Today's Paper Obits Digital FAQ Newsletters Local Elections So It Goes With Joe What's Up! in NWA Crime Razorback Sports Today's Photos Puzzles
ADVERTISEMENT

PEA RIDGE -- With the opening of the new Pea Ridge High School, which will house sophomores through seniors, most every school building will see change.

"As we prepare for the new building, it links right in to what we've been doing in our office as we prepare for the reconfiguration," Superintendent Rick Neal told School Board members.

"We're starting the planning process and working on how to communicate to people in the community, on staff, to the board. We're getting down to the final preparations," he said, commending assistant superintendents Keith Martin and Anne Martfeld and athletic director Kevin Ramey for their work on the planning. "We're trying to merge these pieces together."

Martin, Martfeld and Ramey presented plans to the board for the reconfiguration and plans to communicate the changes to students, family and guardians.

"All of us will be changing," Martfeld said. "At the heart of it, we're not changing who we are as a community and a school. ... This type of whole district reconfiguration has quite an impact."

"It's a work of the collective whole and not just a few people," Martin said.

Martfeld said change will affect everyone "from the top down ... transitioning from the [Pea Ridge Manufacturing and Business Academy] model to what it's going to look like -- college and career readiness, getting them through graduation," she said.

"We're opening a junior high. That has a different vision than a middle school," she said.

Each school, except the Primary School, which contains kindergarten through second grade, will change.

"The Intermediate School -- we're resetting a whole culture instead of just moving buildings and boxes," she said.

Martfeld said the school is hosting several parent nights and plans to "actually train community on what a new junior high looks like."

She said the junior high students will have more elective options, and staff, parents and students will need to be educated about the changes.

"Our principals have worked really hard at aligning vertically, step by step," Martin said. "It's all aligning vertically so we're one cohesive team."

Ramey said each building administrator is being counseled on how the building is changing, why there's a need and what it will look like in the future.

"We're sharing our 'why' and 'what' we're doing, making sure we're communicating," Ramey said.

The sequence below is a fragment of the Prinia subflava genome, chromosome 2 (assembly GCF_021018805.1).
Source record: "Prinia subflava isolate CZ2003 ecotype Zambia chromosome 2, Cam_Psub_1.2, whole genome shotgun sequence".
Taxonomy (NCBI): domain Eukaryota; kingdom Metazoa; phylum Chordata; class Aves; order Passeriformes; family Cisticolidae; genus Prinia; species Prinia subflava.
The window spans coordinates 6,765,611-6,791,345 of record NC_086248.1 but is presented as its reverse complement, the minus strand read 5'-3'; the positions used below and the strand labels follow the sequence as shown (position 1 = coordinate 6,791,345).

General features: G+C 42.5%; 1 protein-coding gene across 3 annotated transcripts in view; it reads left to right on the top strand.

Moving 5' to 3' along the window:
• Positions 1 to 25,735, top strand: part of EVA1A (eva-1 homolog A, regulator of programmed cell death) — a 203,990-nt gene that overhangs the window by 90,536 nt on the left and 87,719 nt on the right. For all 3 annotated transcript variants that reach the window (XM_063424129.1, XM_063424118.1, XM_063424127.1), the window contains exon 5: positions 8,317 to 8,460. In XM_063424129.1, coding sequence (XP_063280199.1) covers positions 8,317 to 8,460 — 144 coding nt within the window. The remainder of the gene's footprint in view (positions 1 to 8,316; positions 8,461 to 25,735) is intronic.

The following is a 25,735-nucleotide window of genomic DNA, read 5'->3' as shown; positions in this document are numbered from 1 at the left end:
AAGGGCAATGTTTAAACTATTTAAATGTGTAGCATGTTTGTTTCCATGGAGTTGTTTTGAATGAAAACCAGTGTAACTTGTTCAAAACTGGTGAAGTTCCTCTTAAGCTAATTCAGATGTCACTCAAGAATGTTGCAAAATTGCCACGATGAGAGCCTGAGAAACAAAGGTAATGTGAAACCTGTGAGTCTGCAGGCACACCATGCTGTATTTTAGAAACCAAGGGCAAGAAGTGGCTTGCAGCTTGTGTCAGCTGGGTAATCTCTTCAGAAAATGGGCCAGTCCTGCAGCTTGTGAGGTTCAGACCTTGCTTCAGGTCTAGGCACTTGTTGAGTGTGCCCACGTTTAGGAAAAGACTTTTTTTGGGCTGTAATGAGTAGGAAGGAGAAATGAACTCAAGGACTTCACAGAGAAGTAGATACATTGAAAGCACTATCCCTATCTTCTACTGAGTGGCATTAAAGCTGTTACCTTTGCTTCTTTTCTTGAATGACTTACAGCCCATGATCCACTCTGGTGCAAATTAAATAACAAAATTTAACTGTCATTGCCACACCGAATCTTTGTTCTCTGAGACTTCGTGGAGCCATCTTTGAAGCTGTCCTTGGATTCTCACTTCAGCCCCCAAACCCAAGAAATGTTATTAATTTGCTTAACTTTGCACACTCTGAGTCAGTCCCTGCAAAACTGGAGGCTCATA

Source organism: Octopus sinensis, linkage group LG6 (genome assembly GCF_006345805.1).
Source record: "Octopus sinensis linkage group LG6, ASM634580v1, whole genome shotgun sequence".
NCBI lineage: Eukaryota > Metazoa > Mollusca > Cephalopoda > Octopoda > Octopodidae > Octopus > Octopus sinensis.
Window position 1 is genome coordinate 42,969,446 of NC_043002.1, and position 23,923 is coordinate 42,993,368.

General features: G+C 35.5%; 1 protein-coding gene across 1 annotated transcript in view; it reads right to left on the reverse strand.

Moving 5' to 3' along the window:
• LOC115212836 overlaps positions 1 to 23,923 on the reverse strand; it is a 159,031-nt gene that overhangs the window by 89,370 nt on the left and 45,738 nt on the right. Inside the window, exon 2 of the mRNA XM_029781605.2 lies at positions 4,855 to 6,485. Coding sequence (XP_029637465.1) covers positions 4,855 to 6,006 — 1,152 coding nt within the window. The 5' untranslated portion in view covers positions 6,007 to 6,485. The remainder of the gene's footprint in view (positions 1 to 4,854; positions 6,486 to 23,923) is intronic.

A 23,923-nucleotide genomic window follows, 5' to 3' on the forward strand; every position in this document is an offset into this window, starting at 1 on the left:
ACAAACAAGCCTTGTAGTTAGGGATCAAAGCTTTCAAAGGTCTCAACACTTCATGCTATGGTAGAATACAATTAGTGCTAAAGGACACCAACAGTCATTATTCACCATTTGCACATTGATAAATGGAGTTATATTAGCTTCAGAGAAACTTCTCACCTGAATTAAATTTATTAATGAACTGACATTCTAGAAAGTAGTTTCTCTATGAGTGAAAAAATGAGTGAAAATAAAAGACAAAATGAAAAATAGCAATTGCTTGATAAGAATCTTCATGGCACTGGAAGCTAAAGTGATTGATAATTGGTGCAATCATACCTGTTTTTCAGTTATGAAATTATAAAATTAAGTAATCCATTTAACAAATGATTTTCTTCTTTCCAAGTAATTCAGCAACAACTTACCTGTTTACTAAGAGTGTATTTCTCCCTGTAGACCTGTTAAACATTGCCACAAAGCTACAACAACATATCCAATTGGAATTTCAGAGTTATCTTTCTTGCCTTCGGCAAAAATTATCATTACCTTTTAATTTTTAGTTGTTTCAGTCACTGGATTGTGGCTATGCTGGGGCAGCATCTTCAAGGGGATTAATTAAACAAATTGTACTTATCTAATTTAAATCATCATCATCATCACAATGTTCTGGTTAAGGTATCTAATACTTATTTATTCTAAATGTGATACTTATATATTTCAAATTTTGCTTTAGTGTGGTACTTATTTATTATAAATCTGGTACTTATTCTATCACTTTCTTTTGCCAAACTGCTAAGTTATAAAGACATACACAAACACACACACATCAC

Martfeld said there may be "significant changes in teaching assignments" and school officials are "trying to be fiscally tight" but readjusting roles. Martin said there are plans to hire five positions with three of those in food service, one a nurse and one a media specialist.

"We're very proud we can open up a new building without any new hires," Martin said.

Board member Jenny Wood asked whether administrators are listening to teachers' concerns if they're not happy about the changes in assignments.

"We already know about potential retirements," Martfeld said. She plans to start an instructional support system in each building to support each principal without additional cost to the district.

"Our fiscal consciousness has been at the forefront of our mind as we realign talent," she said.

"It will not run like a traditional high school," Martfeld said.

"We have to have a well-designed plan so that no matter what we do Aug. 13, 2020, that school functions," Martin said.

"Right now, in our district, there are three transitions a child makes in life with us," Martin said. "Now, we're moving to four."

"Everybody should be extremely excited about this," Neal said.

"At the end of the day," Martfeld said, "we believe trust and integrity are foundational for helping students build successful relationships. We believe in empowering students through personalized learning. We believe collaboration is a cornerstone for a high-quality education."

Martin said that, even though there may be anxiety among the faculty and staff about the upcoming changes, they've been wonderful to work with.

"We're going from being a small-medium School District to being a medium district," Martin said.

"Thank you for the thought that you put into this," board president Jeff Neil said. "If we come to a situation where it's best for kids that we need to add more staff, then please understand that we will."

NW News on 01/26/2020

Print Headline: Changes coming with new high school

Sponsor Content

Comments

COMMENTS - It looks like you're using Internet Explorer, which isn't compatible with our commenting system. You can join the discussion by using another browser, like Firefox or Google Chrome.
It looks like you're using Microsoft Edge. Our commenting system is more compatible with Firefox and Google Chrome.
ADVERTISEMENT
ADVERTISEMENT
ADVERTISEMENT